Dogs and their owners compete during a cyclocross race at Jinglecross on the Johnson County fairgrounds on Sunday, Sept. 17, 2017. Sunday began with a kids events, a speedo race and a dog race followed by the women's and men's UCI world cup races. (Joseph Cress/The Daily Iowan)

Woods: Are dog parks healthy for humans?


We should pay attention to our dogs and the nature around us if we want to address our well-being when at the dog park.

By Caroline Woods

Are dog parks healthy for humans?

Recently, I was at the dog park and started chatting with a city employee about the benefits of dog parks. She said something I can relate to: “If only people knew how beneficial dog parks are to our community’s health.”

My passion is exploring how animals and nature can reduce people’s stress levels and promote our well-being. We know that decreasing stress and increasing mindfulness improve our health, and I want to believe that dog parks can help us derive these benefits if we can pay attention to what we are doing with ourselves and our dogs while in a dog park.

One example is, the Dog Commons hiking area located near Minneapolis. It is a nature-based therapeutic resource that offers on-leash trails to walk dogs. The purpose is to “discover opportunities for physical activity, education, socialization, and emotional restoration” and to promote a “mindful and restorative experience that benefits health and well-being for humans and pets.”

So although it seems counterintuitive, there is concern that dog parks can have some negative effects on our health. Various factors such as being on the phone texting or talking, instead of paying attention to our dogs and enjoying some peaceful time, might increase our inability to practice mindfulness. This puts both us and our dogs at greater risk for injury. A web search showed numerous articles related to how to best enjoy dog parks, reduce injury, and increase the well-being for both you and your dog.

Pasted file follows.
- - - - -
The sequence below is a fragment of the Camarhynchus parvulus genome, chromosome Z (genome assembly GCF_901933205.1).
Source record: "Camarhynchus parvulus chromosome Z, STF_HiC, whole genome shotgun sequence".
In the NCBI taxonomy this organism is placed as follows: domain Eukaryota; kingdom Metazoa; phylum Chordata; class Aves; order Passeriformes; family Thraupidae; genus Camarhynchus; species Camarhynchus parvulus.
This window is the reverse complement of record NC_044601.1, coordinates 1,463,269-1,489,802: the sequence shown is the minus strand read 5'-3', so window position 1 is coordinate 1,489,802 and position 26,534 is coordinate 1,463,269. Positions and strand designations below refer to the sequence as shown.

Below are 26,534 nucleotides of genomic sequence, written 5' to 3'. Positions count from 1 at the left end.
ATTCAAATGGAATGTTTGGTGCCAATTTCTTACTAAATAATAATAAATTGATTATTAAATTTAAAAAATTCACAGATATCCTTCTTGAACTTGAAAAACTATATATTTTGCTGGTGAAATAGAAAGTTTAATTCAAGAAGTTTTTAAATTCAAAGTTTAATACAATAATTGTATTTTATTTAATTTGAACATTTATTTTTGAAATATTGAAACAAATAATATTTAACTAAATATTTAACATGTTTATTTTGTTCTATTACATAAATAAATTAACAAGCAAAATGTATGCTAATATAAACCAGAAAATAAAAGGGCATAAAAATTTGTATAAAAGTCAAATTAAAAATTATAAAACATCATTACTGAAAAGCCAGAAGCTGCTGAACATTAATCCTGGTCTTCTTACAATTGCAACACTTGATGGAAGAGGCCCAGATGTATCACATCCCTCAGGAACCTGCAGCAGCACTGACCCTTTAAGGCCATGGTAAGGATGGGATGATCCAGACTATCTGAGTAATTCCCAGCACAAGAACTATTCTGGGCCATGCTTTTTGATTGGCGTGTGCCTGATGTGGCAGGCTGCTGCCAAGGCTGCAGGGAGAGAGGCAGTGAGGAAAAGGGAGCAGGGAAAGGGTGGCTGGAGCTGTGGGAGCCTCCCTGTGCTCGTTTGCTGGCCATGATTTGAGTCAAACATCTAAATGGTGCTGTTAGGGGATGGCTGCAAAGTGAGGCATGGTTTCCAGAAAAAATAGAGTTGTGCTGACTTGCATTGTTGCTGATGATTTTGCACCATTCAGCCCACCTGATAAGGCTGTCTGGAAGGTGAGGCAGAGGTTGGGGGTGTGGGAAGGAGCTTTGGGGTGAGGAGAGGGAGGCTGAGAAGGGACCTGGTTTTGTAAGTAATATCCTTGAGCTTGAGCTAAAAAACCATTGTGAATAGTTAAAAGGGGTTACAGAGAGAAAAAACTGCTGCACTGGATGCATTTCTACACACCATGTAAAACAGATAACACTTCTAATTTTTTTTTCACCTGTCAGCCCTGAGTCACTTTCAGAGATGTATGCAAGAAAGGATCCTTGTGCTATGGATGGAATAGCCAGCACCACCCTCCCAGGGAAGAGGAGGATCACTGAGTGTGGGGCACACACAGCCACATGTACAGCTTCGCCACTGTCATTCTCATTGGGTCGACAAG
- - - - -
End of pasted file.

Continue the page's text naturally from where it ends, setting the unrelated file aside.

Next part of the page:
Jaymi Heimbuch for Mother Nature Network reports on “15 Things Humans Do Wrong at Dog Parks” and says, “Dog parks are supposed to be fun — but often they’re not”. She writes that dog owners can end up “spending more time looking at a smartphone screen than at the dogs.” If this is the case, then you are not getting the healthy benefits from being at the dog park — instead, you are feeding your addiction to your digital device and are not practicing mindfulness.

It makes sense that if you are off your phone, both you and your dog will receive the most positive health benefits. To complement this, WebMD emphasizes the importance of learning more about being safe at a dog park.

It would be cool to study stress and mindfulness levels of people who are at a dog park, along with looking at injury rates that occur at a dog park. Thankfully, when I have discussed this with other people at the dog park, I usually receive a positive response and encouraging words. So, perhaps someday we can refer to many more evidence-based studies on “dog parks out there.” Then we can use the research to promote the healthiest ways for humans and their animals to use dog parks.

Caroline is an M.P.H. student dedicated to advancing health equity and promoting the human-animal bond in our community. Thoughts or comments? She can be reached at

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